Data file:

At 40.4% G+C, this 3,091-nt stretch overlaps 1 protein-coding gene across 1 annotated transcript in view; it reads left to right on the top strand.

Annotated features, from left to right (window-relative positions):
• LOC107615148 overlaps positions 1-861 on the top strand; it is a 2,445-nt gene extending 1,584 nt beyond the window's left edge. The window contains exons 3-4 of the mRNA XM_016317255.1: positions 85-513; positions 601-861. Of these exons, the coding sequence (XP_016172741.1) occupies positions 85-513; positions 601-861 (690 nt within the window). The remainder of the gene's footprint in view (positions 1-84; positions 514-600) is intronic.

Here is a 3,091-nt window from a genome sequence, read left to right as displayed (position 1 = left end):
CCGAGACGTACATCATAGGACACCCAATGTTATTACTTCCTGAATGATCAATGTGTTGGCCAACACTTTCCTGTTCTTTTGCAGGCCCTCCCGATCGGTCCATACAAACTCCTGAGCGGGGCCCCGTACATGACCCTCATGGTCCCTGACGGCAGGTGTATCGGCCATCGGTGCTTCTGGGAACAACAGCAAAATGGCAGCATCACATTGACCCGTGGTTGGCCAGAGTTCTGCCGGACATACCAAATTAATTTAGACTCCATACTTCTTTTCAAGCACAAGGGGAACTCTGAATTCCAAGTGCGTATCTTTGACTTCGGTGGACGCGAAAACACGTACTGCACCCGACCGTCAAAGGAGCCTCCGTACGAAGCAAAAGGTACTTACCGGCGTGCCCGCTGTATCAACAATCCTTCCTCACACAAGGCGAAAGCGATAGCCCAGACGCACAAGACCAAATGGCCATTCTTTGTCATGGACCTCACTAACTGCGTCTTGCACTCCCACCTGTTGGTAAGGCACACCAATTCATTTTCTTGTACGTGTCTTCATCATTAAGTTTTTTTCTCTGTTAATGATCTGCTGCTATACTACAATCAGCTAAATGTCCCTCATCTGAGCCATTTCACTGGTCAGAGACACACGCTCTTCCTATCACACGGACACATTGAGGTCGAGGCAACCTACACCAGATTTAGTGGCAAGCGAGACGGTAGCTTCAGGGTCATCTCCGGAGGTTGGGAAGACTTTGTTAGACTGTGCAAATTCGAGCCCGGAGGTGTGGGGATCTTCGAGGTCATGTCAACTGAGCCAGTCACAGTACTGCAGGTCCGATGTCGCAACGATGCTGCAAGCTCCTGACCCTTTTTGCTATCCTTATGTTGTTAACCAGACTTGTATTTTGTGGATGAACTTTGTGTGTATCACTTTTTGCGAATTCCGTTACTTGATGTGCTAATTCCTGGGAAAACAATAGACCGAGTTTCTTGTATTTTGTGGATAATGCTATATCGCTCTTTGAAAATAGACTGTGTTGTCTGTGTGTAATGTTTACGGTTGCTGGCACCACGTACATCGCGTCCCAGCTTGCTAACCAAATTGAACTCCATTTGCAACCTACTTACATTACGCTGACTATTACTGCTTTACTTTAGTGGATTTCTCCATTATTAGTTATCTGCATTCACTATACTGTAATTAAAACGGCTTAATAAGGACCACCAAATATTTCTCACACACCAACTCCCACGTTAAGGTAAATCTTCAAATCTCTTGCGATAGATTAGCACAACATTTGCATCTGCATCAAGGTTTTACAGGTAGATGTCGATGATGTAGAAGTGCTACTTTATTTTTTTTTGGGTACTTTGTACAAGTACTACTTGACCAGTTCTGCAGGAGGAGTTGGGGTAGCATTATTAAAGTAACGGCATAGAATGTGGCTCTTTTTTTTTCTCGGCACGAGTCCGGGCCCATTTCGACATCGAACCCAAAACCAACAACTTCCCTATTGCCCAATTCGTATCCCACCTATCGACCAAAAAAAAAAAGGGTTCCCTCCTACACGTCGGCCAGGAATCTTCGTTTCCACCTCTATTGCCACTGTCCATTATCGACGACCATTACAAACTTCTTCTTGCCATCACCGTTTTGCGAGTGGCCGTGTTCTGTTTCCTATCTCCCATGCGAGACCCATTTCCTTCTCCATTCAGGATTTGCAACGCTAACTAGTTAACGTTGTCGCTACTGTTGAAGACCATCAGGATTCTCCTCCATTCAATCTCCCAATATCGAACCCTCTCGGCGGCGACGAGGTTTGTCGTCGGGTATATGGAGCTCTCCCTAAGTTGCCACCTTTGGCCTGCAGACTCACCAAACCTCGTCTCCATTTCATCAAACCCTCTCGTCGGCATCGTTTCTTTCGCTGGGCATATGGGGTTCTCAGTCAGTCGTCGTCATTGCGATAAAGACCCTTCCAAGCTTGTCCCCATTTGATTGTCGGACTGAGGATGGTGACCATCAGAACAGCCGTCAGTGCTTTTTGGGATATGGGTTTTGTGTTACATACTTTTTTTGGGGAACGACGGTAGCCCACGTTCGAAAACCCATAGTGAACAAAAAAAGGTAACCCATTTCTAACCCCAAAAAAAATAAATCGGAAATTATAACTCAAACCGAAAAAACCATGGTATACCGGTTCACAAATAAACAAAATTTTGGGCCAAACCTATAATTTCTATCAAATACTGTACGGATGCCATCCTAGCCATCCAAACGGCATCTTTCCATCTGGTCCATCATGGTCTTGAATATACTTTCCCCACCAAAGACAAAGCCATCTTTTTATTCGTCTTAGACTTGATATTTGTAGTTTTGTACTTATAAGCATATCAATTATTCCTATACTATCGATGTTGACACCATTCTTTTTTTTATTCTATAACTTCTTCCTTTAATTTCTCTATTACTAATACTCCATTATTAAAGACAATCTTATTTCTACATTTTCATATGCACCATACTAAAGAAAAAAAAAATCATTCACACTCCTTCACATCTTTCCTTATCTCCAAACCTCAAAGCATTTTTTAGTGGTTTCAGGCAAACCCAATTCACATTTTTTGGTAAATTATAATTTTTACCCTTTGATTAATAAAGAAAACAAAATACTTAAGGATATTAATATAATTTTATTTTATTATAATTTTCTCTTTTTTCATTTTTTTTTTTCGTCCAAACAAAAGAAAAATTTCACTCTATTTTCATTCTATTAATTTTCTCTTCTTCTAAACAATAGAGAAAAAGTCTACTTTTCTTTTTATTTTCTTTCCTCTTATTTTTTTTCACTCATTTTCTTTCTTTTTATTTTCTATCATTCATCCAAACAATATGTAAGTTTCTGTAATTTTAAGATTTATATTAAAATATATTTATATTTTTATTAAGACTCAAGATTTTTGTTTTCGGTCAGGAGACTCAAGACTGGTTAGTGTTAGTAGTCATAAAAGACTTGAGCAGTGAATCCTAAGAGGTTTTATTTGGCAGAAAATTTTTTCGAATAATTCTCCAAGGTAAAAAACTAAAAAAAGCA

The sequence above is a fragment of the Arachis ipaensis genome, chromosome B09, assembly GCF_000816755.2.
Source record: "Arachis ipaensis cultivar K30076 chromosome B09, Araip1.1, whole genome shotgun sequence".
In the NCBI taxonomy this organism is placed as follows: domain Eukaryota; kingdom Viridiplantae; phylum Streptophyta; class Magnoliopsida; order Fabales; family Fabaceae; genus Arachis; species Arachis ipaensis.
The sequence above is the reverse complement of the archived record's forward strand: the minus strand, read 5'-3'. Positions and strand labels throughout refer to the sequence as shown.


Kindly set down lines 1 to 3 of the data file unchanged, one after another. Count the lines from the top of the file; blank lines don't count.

At 40.4% G+C, this 3,091-nt stretch overlaps 1 protein-coding gene across 1 annotated transcript in view; it reads left to right on the top strand.

Annotated features, from left to right (window-relative positions):
• LOC107615148 overlaps positions 1-861 on the top strand; it is a 2,445-nt gene extending 1,584 nt beyond the window's left edge. The window contains exons 3-4 of the mRNA XM_016317255.1: positions 85-513; positions 601-861. Of these exons, the coding sequence (XP_016172741.1) occupies positions 85-513; positions 601-861 (690 nt within the window). The remainder of the gene's footprint in view (positions 1-84; positions 514-600) is intronic.